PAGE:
Jack would blow out her flame if he could.
What he doesn't seem to realize, however, is that this country was built on the back of ingenuity and resourcefulness. I have found a way to kill two bald eagles with one stone, commemorating our secession from England's tyranny while still bending to Jack's. I will honor my revolutionary forefathers with a revolutionary idea: I'm going to write about monkeys while getting drunk. Happy birthday, America. This one is for you.
The rules here are simple: I will extol the virtues of my favorite kinds of monkeys and any time I need to research anything (as denoted by an asterisk), I will drink. I'm choosing monkeys because I need a topic I already know well enough that this experiment won't end with a stomach pump. Also, hunting for facts about monkeys is something I would do while drunk anyway so I'm drastically reducing the chances that I'll get bored and wander away. With any luck I will wake up tomorrow with a column written, but if it ends with me asphyxiating on my own vomit then I think we all know who to blame.
Jack. We are blaming Jack.
You may know the capuchin better as a character from Pirates of the Caribbean*, Dr. Dolittle, The Zookeeper*, The Hangover II* and every other movie or television show with a script that says, "Monkey steals ____ and won't give it back." (And before you jump down to the comments to throw a bunch of examples of chimps and orangutans at me, those aren't monkeys, jerk. Trust me, I know ...*)
There's a reason Hollywood always uses capuchins: They are brilliant. They are one of the few monkeys who have exhibited long-term use of tools in the wild* and during one experiment, were able to learn the concept of currency.* They traded money for food throughout the study and, at one point, a single capuchin successfully traded currency for sex, thus initiating what was, "probably the first observed exchange of money for sex in the history of monkeykind."*
Capuchins are so smart that they are often raised to help paraplegics and quadriplegics. The program Helping Hands* trains capuchins to help with nearly every task, from preparing meals to scratching itches.
Every once in awhile, however, when the tasks get monotonous the capuchins get bored.* In those cases, they'll get destructive and even attack their already disabled owners.* They are, after all, wild animals that we have converted into tiny slaves.
Total drink count: 10
The smallest of all monkeys, pygmy marmosets spend their entire lives high up in the canopies of South American rainforests*, eating sap out of trees*, and wearing thimbles as helmets. Many of them go their entire lives without ever touching the ground.* And, despite being impossibly tiny, they are also aggressively territorial.* To scare off unwanted visitors, the pygmy marmoset will raise and flatten its ears, arch its back and make grimacing faces.*
Apparently instead of fighting, they just try to out-adorable each other.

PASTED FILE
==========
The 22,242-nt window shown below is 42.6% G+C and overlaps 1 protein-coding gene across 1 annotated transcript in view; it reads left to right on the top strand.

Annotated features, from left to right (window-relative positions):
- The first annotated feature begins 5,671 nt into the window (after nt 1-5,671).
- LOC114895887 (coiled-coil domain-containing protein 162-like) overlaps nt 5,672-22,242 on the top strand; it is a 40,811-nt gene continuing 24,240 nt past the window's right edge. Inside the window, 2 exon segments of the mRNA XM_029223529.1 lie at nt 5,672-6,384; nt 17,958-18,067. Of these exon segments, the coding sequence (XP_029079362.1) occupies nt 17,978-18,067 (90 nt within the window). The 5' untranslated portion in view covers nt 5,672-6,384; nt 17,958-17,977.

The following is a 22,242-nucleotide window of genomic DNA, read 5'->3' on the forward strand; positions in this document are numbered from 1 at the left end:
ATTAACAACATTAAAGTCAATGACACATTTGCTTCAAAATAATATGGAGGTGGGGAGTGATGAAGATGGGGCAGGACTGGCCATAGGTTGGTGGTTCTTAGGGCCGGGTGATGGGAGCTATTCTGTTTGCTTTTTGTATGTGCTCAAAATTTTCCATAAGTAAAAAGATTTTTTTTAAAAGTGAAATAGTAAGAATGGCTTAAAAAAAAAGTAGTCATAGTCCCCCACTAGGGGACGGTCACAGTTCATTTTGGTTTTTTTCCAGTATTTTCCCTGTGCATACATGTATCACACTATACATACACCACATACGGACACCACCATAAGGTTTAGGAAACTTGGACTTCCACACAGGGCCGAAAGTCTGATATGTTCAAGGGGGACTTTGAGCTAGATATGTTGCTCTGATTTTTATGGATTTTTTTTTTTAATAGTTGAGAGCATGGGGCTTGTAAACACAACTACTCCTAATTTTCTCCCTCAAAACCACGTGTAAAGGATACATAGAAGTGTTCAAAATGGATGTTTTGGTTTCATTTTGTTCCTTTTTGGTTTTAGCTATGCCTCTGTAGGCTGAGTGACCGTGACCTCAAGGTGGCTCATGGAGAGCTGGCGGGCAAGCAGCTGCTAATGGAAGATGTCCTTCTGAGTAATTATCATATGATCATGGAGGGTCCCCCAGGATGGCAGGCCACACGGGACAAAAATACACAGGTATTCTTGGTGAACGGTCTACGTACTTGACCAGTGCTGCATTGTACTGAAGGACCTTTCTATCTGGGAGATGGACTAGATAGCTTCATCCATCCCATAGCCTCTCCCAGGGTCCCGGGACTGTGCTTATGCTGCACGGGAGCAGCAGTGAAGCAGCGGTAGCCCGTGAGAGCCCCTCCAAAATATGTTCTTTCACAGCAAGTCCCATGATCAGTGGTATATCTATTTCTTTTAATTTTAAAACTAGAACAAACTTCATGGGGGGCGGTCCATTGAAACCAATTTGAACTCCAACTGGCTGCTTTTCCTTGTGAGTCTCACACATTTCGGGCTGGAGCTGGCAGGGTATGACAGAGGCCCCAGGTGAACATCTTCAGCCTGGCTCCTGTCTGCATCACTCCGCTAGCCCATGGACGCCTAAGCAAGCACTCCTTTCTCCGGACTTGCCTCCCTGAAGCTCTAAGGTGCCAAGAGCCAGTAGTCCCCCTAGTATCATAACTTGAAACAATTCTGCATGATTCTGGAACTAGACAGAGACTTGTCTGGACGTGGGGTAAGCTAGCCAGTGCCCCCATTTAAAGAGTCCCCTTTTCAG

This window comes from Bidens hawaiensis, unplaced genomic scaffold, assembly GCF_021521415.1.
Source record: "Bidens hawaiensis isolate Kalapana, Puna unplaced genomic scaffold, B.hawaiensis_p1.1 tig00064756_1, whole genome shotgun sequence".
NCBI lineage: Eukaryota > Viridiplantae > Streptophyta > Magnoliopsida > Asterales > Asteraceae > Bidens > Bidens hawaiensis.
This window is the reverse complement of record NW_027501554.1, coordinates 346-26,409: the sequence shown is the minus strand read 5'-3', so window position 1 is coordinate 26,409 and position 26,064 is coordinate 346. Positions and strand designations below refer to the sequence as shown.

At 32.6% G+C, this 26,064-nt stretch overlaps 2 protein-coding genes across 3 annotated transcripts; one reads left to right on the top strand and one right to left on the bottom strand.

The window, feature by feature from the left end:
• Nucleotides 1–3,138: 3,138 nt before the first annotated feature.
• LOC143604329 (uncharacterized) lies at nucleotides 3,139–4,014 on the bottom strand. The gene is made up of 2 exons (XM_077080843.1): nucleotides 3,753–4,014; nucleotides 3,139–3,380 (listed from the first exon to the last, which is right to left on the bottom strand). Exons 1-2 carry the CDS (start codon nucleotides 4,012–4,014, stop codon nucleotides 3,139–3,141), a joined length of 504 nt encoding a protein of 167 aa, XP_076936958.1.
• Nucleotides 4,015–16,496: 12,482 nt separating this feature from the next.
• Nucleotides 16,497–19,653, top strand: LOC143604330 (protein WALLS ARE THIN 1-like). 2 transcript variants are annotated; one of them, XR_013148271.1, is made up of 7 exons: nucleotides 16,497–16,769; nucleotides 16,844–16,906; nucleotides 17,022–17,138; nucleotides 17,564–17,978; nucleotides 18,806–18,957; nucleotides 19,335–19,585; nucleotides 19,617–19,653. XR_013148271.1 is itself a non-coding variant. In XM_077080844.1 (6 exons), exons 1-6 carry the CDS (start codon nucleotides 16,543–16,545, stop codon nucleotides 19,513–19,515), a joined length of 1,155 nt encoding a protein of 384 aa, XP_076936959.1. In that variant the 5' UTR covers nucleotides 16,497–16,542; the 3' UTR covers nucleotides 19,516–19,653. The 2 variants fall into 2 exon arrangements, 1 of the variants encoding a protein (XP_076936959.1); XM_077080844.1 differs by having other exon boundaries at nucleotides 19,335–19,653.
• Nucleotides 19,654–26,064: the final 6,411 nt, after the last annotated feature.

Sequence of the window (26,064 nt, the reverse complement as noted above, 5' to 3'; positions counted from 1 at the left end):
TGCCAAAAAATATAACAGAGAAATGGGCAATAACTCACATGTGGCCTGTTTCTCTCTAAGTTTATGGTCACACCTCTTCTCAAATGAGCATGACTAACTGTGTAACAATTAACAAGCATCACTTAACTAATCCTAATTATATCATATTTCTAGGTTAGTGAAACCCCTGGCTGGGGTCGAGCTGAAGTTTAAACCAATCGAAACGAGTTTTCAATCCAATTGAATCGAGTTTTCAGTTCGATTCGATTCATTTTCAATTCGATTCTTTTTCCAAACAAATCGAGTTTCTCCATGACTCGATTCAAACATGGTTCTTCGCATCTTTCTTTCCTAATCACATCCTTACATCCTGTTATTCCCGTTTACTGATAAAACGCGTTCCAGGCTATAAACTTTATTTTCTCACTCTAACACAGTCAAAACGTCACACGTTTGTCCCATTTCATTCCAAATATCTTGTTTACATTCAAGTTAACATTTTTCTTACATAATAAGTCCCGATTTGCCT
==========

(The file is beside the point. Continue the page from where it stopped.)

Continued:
Even their general warning calls are so damn cute that predators have no choice but to smile, shake their heads and find something uglier to eat.
While some people keep pygmy marmosets as pets, it's actually easier to just make a baby from scratch than to try to get a permit* for one of these tiny monkeys. Pygmy marmosets are just as tough to take care of as a human child, if not more so; they notorious for catching and spreading diseases* so they are illegal to own in most states. Also, the government is fittingly concerned about what might happen if an owner accidentally spills water on one or feeds it after midnight.
Total drink count: 19
I'll be honest, I didn't anticipate drinking so much on those first two. They were the monkeys I knew the best. Plus, this species is the dark horse on the list. I don't know a ton about it and I feel like it's going to cost me. The spectacled langur is one of the largest species of monkey* and one of the few that lives almost exclusively on leaves.* They have specialized stomachs that allow them to absorb the cellulose in leaves* and even some fruits which would otherwise be toxic.*
Most notable, however, is that the spectacled langurs reconcile most of their fights with sex.* Much like bonobo apes, whenever there is a dispute over food or a position in the community, they will generally resolve it by doing one another.
We could learn a lot from langurs.
Because they move on forest floors, they have a number of predators and they have an intricate communication system* based on sounds-
Hold on. Hold the hell on, is that monkey in black face makeup?
Look! Look at that racist monkey! How has no one noticed this before? Has anyone noticed this before? No, no one has.* Jesus, what an unfortunate characteristic. All those years of evolution in this monkey and an atrocity in human history makes it look like an asshole. Now I feel terrible for including it on my list. I think I even called it a dark horse earlier. Goddammit, I did.* Man, you really screwed me here, spectacled langur.
Total drink count: 26
The golden snub-nosed monkey can survive in arctic temperatures* because of its thick fur and also, listen, I feel really awful about what happened back there. I honestly did not foresee this happening. This was supposed to be a fun article and now I'm just drunk and kind of depressed.
"Pay attention to me."
The golden snub-nosed monkey can survive in the cold because of its thick fur and because it can subsist on lichen and bark which is now a necessity since they are being chased from the lowlands of China by loggers and poachers.* God, that spectacled langur really bummed me out. I had a great momentum going before and then that monkey dragged everything down. It's not fair to you and it's not fair to the golden snub-nosed monkey. It's not. That goddamn langur ruined everything.
Total drink count: 30?